Japanese Diary

Shichi – Sleeping in a Capsule

first cabin

When I initially checked-in to First Cabin, I was asked to confirm that I wouldn’t be playing loud music, or producing inharmonious sounds, or using a noisy alarm clock, all in the interests of my fellow guests. The counter displayed a box of earplugs, ‘free of charge’, and I was soon to discover why. The ‘capsules’ are never entirely closed off from everyone else. Basically, they’re little cubicles open at one end, across which runs a stiff vinyl curtain.

Despite my tiredness, I could tell straight away that it was going to be a difficult night, sleep-wise. The bed was very hard and flat. It reminded me of a well-stuffed vinyl bench, except wider, and of course, it wasn’t vinyl, or if it was, it was well disguised under the bedding. There was a light duvet, a pillow, and a large flattish bolster affair that served as a head-board. The opaque vinyl curtain had a gap of about 10 cm at top and bottom, and let through light from the hallway. And even with everyone trying to be quiet you could still hear people walking back and forth, curtains scraping on their tracks, the rustle of papers, the sound of coughing, or of people going through their bags and getting ready for bed, or getting out of bed, and this went on for the whole night, as people checked in or departed at all hours.

I decided to take a shower before bed, so donned the rather uncomfortable tunic and pants and made my way to the shared bathroom. The series of rooms were dazzlingly bright after the subdued lighting of the hallways and were well-stocked with mirrors, hair-dryers, low stools and toiletries. Removing my slippers, I followed the signs to the shower section where it was clear that I was expected to remove my clothing and place the items into a basket, then cross the Tatami matting to the shower on the opposite side of the room. I was hesitating – weighing up the possibility of taking my towel in with me, when a naked woman appeared from the shower opposite and walked past me to her basket of clothes. At this point I realised I’d just have to go with the flow. And I also felt annoyed that I come from a culture where I still feel self-conscious in my own skin. The shower was great! Hot, clean, and with good water pressure. A nice touch was the Shiseido shampoo and conditioner. I felt much better afterwards.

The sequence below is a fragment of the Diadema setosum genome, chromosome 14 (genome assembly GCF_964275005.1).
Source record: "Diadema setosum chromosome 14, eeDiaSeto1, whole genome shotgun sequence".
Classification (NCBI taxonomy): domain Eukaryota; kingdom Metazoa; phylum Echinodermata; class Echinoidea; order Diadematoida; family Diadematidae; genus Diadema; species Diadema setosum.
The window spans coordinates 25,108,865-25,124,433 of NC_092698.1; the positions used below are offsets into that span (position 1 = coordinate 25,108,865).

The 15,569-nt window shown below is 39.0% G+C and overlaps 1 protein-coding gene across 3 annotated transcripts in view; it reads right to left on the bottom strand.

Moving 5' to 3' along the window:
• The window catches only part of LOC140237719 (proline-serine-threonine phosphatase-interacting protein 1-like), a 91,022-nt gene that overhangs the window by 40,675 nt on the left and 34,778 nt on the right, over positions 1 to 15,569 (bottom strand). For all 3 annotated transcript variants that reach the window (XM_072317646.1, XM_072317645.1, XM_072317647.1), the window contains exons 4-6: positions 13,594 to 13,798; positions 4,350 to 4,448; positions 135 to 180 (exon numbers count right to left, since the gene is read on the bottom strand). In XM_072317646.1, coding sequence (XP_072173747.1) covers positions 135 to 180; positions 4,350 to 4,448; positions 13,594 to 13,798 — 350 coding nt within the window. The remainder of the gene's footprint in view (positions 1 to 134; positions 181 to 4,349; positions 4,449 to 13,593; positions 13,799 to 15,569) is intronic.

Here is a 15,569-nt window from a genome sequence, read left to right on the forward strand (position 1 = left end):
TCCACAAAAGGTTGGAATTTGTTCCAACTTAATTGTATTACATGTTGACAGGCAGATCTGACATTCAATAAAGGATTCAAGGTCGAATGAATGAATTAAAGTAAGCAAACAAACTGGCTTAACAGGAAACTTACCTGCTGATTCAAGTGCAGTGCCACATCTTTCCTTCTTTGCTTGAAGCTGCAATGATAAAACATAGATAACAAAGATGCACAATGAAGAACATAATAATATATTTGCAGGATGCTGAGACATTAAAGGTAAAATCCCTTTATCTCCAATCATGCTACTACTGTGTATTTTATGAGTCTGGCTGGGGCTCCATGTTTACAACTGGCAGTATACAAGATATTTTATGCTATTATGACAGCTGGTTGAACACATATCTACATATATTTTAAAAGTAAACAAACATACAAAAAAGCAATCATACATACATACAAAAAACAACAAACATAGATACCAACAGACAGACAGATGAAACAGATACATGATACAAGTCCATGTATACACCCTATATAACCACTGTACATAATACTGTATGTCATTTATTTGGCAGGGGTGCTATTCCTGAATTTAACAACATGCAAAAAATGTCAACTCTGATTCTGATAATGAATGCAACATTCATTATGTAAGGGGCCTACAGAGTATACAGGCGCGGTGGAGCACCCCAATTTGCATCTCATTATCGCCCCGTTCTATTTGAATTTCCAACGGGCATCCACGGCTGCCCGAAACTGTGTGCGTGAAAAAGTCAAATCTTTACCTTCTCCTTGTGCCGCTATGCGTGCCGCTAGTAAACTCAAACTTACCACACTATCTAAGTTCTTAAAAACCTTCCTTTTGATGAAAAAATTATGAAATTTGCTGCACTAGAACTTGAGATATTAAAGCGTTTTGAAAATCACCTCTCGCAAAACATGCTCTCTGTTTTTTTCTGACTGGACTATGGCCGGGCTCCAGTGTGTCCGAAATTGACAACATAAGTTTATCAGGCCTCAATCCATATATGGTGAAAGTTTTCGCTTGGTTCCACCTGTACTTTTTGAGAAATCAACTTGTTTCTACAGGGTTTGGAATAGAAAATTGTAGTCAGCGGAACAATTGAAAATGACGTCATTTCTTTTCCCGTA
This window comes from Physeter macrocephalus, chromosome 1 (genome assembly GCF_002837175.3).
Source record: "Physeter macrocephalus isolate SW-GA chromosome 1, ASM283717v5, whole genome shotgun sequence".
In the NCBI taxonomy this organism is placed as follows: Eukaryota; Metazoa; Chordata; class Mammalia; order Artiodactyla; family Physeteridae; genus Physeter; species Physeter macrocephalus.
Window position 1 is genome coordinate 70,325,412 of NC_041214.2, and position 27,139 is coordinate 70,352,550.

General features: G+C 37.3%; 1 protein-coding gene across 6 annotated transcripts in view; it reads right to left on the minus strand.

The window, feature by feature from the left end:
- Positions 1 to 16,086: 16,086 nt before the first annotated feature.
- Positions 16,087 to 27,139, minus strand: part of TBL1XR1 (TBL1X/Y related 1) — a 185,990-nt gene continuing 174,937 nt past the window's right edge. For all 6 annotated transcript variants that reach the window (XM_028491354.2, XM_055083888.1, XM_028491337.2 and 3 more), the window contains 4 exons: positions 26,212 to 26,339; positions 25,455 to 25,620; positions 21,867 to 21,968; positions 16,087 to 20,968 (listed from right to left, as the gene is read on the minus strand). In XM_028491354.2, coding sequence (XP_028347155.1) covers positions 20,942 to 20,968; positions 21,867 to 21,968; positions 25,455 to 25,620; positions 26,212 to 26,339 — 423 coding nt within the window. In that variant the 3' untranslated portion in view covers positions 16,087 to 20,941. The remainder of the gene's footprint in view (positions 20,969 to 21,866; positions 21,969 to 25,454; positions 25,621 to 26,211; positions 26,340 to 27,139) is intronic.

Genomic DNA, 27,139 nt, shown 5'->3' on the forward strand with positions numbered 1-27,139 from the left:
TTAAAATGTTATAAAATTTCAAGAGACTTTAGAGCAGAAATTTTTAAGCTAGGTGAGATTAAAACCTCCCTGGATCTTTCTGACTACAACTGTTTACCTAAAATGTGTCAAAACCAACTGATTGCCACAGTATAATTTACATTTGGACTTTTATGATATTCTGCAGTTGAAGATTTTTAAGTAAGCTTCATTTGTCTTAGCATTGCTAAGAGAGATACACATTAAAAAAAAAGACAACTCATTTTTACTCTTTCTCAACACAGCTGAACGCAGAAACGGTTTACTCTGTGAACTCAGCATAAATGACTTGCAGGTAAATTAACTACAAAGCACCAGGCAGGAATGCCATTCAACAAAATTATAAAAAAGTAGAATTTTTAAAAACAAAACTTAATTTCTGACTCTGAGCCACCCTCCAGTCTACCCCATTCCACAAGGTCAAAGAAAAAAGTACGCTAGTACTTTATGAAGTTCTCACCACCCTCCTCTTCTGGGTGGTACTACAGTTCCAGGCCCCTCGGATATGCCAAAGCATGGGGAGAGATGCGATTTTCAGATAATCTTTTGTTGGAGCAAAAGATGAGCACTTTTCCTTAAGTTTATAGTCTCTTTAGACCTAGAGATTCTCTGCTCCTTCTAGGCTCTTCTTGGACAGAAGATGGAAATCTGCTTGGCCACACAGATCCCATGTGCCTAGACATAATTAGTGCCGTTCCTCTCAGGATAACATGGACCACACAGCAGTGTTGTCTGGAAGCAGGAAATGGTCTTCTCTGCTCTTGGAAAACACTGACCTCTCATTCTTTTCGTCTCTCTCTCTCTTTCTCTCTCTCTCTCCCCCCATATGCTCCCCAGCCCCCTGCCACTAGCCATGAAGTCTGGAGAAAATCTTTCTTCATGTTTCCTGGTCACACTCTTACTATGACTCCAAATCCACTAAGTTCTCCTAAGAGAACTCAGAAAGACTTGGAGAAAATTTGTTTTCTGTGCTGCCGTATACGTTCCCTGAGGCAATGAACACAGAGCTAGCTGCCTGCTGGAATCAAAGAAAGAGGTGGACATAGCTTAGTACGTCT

I settled down for the night at around 10 pm and eventually fell into a restless sleep.  At around 3.30 am I was startled awake by the sound of music, a woman singing… in my half-asleep state I couldn’t tell if it was in Japanese or English or some other language, and for a moment I thought I’d somehow left a radio on. The music played on for a few minutes before it stopped and the relative silence resumed. At 4.30 am I got up to go to the bathroom and was surprised to see that there were many more capsules with closed curtains than there had been earlier. And in the bathroom itself, there was an astonishing number of women sitting at the counters, applying make-up, drying their hair, etc. I guess some people start their days early, and it seemed to me that they were dressed for work, rather than travel.

I’d asked for a wake-up call, just in case the vibrations of my watch alarm didn’t wake me, and right on 6.00 am, I heard a gentle tap on my curtain, which was then drawn aside, and a cheery face peeped in. “Arigato!” I called out softly and the figure retreated. Despite having spent a week or two studying Hiragana, and learning a few Japanese words prior to my trip, ‘Thank you’ was the only word I felt confident of testing on anyone.


Next stage of the trip: Haneda to Asahikawa

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